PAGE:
Even into our thirties, Jeff’s on a short list of people I’ll schedule visits with when I return to PA. And it doesn’t make sense to me as a teen, but much later I’ll realize that every day for years, whether we knew it or not, Jeff and I held each other in submission moves like this, both of us knowing what we really wanted.

Thursday, December 22, 2011

Rec Center Pick Up

I ran on the treadmill Tuesday and got a mean look from a stranger playing basketball. He was big with big muscles and an enormous floppy head. I didn't like him the moment I saw him, but not for his size. Rather, I didn't like him for the way he was manipulating players on both teams, intimidating them and pushing them around.

And he was not a good player. And he called fouls every time he touched the ball.

After my treadmill run, I stood and watched the game for awhile. I wished that I was nineteen, because he would not have intimidated me, and he would not have stopped me, but I'm thirty-four and slow and can hardly touch the rim . . . it's hard to be old.

I don't know why I caught a dirty look from this guy, except the ball came out of bounds, and I didn't touch it -- not my job -- and maybe he thought I owed him that much for all the iron he'd pumped. The meanface didn't touch me while I was standing there. I raised my eyebrows and kept my face still and gave him the dumbest look, I'm sure, he's seen for a while. As if to say, "Whatever, dude," and he knew what I was saying.

The meanface didn't touch me then, but, damn, it's been haunting me since. Why do I suffer this fool like he's got anything for me? He's barely running a court at a rec center in Athens, Ohio. He wouldn't have got scraped off the sidelines at Miller Sybly fifteen years ago. And why does that matter to me?

Ah, hell, I'm bound up in this.

Monday, December 19, 2011

Snowglobe (1994)

Here's one of my favorite pieces from my "Meanface" manuscript that I've been working on . . .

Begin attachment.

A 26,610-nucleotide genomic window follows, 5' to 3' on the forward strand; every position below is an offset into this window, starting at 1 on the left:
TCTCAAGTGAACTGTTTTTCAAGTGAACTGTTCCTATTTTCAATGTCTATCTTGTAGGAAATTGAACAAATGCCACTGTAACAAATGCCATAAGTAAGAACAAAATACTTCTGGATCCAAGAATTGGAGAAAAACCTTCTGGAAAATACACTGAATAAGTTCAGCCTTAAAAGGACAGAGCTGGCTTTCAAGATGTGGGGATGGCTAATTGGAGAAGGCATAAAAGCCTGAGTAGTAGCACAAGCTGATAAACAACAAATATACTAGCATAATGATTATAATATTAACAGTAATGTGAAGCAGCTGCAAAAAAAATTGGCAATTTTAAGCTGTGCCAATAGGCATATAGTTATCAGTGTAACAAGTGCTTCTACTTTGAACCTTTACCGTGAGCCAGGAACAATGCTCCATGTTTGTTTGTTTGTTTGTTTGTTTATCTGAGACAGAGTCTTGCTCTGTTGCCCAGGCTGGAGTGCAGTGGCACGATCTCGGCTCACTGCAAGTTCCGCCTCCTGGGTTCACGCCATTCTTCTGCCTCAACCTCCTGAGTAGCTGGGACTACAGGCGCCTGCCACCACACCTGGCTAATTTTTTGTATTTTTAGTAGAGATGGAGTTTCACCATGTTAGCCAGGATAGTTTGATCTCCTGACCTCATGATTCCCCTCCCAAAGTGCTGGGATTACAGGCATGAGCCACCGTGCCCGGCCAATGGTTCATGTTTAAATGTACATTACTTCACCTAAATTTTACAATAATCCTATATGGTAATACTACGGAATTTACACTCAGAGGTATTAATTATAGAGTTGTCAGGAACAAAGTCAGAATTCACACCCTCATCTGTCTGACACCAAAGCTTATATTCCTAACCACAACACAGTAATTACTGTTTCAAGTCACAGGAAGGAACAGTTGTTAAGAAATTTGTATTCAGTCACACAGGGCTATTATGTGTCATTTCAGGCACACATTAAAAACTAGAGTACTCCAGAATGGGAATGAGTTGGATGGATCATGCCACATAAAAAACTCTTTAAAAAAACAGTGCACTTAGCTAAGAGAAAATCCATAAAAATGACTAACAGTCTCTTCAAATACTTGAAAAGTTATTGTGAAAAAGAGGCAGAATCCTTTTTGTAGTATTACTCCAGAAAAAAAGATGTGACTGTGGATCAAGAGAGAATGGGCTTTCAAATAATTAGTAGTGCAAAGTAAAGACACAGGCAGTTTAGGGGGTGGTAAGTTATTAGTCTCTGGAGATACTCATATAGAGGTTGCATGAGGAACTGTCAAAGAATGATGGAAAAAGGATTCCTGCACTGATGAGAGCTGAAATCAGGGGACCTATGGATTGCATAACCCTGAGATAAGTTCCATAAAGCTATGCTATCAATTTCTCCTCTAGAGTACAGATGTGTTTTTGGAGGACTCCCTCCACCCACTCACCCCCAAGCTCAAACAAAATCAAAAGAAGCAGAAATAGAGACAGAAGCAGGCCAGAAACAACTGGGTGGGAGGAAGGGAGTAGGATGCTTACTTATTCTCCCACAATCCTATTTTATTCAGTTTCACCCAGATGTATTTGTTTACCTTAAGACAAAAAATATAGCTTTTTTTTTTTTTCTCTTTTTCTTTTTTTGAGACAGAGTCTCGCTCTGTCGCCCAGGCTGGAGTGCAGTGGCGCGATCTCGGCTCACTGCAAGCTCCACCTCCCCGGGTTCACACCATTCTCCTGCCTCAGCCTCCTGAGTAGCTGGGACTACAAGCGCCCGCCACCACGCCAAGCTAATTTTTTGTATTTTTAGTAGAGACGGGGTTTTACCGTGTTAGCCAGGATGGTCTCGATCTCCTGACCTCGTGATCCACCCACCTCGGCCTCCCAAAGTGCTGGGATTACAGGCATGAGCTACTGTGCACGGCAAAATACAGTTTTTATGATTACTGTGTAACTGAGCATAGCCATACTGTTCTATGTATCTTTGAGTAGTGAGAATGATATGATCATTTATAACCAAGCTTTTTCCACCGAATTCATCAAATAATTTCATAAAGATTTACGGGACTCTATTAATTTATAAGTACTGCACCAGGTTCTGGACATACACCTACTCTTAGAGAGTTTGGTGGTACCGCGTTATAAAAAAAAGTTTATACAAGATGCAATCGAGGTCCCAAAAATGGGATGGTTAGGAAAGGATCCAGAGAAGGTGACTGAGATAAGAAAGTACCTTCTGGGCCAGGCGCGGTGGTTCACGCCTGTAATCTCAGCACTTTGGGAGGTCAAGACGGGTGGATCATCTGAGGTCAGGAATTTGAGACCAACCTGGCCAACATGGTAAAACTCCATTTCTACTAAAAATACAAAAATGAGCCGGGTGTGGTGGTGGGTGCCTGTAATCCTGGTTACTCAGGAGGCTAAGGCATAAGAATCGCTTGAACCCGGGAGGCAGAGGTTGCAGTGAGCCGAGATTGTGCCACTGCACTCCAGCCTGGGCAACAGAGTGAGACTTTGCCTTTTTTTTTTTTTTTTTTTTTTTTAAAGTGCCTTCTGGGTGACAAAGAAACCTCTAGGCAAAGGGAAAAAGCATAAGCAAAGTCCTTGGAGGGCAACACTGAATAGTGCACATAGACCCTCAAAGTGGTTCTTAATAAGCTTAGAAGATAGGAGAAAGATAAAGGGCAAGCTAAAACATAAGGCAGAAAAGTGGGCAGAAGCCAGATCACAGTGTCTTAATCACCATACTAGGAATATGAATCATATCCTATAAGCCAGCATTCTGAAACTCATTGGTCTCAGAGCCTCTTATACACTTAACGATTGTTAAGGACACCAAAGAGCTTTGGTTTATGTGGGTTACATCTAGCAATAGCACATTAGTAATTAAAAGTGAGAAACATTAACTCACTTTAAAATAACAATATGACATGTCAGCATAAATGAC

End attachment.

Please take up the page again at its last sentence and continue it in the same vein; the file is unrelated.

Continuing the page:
I lay on my belly on Matt’s parents’ couch with a pond of blood rippling on the back of my right knee. A steel spring has pushed a few inches of skin about an inch deep underneath itself after Whitey had jumped on me, because I had said something about his girlfriend. Most of our scars have similar simply histories. We’re at Matt’s house, and we do our best to leave his mom and dad sleeping upstairs. In part because it’s disrespectful to wake sleeping people. In part because Matt’s dad is six-foot-five with tattoos of naked women, who themselves have tattoos of swearwords and weapons. I’m the only one of us with a driver’s license, and I’m the only one of us who needs to go to the hospital.
            About a dozen of us started this evening watching college ball clear the hell out in this little farming community, eating pizza, telling stories about each other’s girlfriends. When Matt’s dad ducks into the basement to see what’s going on – shirt off, hair mussed, tattoos telling stories of their own – the room experiences a distinct and immediate paradigm shift. Our posture improves. We stop using sentence fragments. We hold the door open for one another. He strides over to me, ashes his smoke on his floor, squints, and says, “Get your coat.” He’s got a goatee and eye glasses you’d expect to see on a president or Genghis Khan.